In this second instalment of Eating Out Paleo series I am covering Japanese. It’s known as a healthy cuisine – lots of fish, miso, vegetables and green tea – but the most common go-to dishes are actually almost always grain based and thus not Paleo friendly. So how do we go past sushi, ramen and gyoza – all of which I love tenderly – and still have a satisfying Japanese meal?
Depending on the Japanese food offering in your area, you might have a few healthy options to choose from. As with many other cuisines, when it comes to eating out you have to turn a blind eye on the cooking oils and fats used in preparation. Yes, you could ask the kitchen staff to cook your dish in butter or olive oil or with no fat at all but this exercise gets tedious and your friends might stop inviting you out. Otherwise, here is a list of acceptable Japanese dishes I’ve compiled from a few common menus.
Things to avoid:
– Ramen and udon soups with noodles – the soup bases are probably ok but most noodles are made with wheat, rice or buckwheat flour. If you are going for a noodle dish, stick to rice or buckwheat noodles to avoid gluten.
– Rice based dishes such as sushi and fried rice. If you’re getting grilled chicken or salmon dish, ask for no rice and some vegetables instead. If you must have some rice, remember that it’s one of the more benign grains and every now and then it won’t do any long term damage.
– Anything deep-fried in batter like tempura prawns or vegetables, chicken or pork katsu (schnitzel like dish), chicken karaage (as much as I love thee). This way you will avoid flour and any nasty oils they might be soaked in.
– Be careful with soy based foods like agedashi tofu and soy sauce. Most soy sauces contain wheat so if you’re trying to avoid gluten all together, it’s best to carry around your own bottle of wheat free soy sauce or coconut aminos. BUT having said that, the amount of sauce you consumer as a condiment is really not a large amount of soy and will not harm you. Most people should be more concerned with the processed, unfermented soy products such as soybean oil and soy milk.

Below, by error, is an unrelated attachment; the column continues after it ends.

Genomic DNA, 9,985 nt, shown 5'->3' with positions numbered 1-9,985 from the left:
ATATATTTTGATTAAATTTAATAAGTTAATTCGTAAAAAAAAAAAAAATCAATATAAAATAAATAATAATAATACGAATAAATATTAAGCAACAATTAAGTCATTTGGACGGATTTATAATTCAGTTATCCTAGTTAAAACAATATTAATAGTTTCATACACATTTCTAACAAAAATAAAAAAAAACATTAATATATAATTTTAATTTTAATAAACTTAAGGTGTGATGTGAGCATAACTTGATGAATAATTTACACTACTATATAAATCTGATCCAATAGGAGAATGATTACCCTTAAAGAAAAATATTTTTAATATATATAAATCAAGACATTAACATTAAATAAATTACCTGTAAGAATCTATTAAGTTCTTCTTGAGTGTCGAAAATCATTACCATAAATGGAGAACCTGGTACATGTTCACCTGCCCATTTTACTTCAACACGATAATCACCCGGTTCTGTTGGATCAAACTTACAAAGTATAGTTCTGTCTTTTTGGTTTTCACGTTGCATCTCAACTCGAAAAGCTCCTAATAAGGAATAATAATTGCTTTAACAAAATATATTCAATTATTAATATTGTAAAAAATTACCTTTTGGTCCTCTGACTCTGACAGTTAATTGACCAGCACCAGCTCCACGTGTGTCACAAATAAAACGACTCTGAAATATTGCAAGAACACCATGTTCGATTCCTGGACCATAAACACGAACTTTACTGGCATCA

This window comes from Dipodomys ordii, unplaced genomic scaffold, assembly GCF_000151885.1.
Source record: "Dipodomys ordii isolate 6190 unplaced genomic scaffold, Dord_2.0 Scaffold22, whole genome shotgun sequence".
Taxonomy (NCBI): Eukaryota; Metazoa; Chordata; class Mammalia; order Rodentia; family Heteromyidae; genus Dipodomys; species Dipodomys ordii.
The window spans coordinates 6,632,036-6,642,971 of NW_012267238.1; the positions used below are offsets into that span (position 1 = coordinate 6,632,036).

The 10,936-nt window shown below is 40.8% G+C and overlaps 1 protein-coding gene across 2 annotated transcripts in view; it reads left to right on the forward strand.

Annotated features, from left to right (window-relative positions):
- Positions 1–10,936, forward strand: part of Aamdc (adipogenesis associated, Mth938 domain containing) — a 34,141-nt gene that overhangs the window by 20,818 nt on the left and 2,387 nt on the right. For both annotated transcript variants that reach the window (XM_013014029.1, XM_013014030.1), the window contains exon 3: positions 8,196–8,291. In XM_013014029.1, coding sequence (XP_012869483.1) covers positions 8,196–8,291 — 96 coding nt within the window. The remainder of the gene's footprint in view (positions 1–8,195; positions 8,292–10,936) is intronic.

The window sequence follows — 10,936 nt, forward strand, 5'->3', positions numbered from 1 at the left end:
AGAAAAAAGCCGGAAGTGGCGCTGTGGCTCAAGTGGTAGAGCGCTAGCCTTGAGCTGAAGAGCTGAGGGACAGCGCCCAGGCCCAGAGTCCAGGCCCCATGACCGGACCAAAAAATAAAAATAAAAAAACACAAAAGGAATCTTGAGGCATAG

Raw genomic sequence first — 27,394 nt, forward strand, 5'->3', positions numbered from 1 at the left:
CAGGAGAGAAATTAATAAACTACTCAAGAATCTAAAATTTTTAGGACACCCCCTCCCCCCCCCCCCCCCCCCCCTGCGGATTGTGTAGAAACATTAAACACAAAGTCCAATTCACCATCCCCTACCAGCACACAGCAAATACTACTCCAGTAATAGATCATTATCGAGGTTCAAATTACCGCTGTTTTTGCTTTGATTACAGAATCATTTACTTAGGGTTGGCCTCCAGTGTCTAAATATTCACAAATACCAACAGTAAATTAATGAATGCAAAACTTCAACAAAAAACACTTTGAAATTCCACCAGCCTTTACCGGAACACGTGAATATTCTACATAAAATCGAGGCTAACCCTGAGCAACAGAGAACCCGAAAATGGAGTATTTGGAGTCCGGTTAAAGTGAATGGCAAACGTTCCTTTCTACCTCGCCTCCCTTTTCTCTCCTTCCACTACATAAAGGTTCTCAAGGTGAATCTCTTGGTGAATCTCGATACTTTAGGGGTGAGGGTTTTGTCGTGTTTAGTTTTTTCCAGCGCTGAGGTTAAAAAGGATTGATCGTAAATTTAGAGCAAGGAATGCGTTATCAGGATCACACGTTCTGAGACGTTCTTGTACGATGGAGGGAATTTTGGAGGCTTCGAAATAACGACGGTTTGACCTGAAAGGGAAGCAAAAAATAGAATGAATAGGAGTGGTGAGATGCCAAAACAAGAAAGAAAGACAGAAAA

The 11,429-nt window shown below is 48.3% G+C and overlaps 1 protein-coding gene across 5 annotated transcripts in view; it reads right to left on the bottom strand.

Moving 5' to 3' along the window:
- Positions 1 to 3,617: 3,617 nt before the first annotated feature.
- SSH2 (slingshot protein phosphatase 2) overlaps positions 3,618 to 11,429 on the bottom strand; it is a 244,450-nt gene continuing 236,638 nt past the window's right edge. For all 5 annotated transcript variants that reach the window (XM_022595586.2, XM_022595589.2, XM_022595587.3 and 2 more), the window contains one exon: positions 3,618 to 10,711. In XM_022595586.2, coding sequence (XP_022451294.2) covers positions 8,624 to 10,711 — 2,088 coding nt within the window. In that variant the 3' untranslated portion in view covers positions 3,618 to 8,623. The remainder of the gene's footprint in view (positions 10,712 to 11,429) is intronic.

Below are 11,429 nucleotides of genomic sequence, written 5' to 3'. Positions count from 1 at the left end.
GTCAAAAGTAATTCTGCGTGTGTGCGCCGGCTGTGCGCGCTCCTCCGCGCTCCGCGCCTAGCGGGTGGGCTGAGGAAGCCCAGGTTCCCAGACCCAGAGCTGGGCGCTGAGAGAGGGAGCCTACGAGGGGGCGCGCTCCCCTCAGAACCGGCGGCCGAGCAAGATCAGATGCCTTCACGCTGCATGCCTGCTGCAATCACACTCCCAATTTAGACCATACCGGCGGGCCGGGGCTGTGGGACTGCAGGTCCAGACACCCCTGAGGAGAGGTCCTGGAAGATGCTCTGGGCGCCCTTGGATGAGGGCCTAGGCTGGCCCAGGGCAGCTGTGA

– Teriyaki sauces are often loaded with sugar and salt so be aware of how much you’re consuming. Grilled teriyaki chicken is still better than a massive plate of sushi though.
Things you should be ok with:
– I hope you like raw fish because sashimi is your best friend when it comes to Japanese food. Fresh slices of raw tuna, salmon and king fish with wasabi and your wheat free soy sauce or ponzu dressing…ummm…delicious!
– One step up from raw food is tataki – a Japanese carpaccio equivalent. Beef or fish is marinated in vinegar based sauce, seared quickly on the outside and then sliced thinly. It is usually served with a subtle citrus or vinegar based dressing and grated ginger.
– Wakame – edible seaweed – is usually served as salads and in soups. It’s highly nutritious and contains high levels of omega-3 fatty acids.
– Yakitori is another great choice. Although traditionally yakitori refers to grilled chicken skewers, the name is now often used for skewered grilled food in general. Succulent bite size pieces of meat are usually seasoned with salt or tare sauce made with mirin, sake, soy sauce and sugar. Besides chicken thighs, you will often find chicken heart, livers, meatballs, beef, lamb, enoki mushrooms wrapped in bacon, green okra beans, asparagus, and mushrooms. Stick to simple seasoning of salt.
– Miso based dishes are actually ok. Miso is made from fermented soy beans which lose their lectin and phytates content during the fermentation process. That means you can have miso soup (avoid tofu bits floating inside) and miso eggplant (although it is usually deep-fried and who know in what oil).
– Edamame – young green soy beans are not the best choice but they are better than other unfermented soy based dishes or mature beans because they contain lower levels of phytoestrogens and mostly monounsaturated fats. Read Mark Sisson’s take on edamame here
– Grilled beef, salmon, and chicken teriyaki – not fantastic due to soy and sugar used in the sauce but a better choice nevertheless.
– Other common options are grilled eel, tuna or salmon & avocado salad, shabu shabu (which consists of shared tasty broth and a side of meats and vegetables that you cook yourself), roasted pork belly, cabbage salad, pickles, tamagoyaki (Japanese rolled omelette) or okonomiyaki (Japanese omelette pancakes, although it might have flour).
– When you visit a sushi train you don’t have to stick to moving plates. Order from the menu if you can’t see anything without rice.
So there it is, Japanese paleo dining in a nutshell. I hope it helps you make better choices next time you visit a local izakaya or sushi train.
Ultimate paleo Japanese food : Horumon-yaki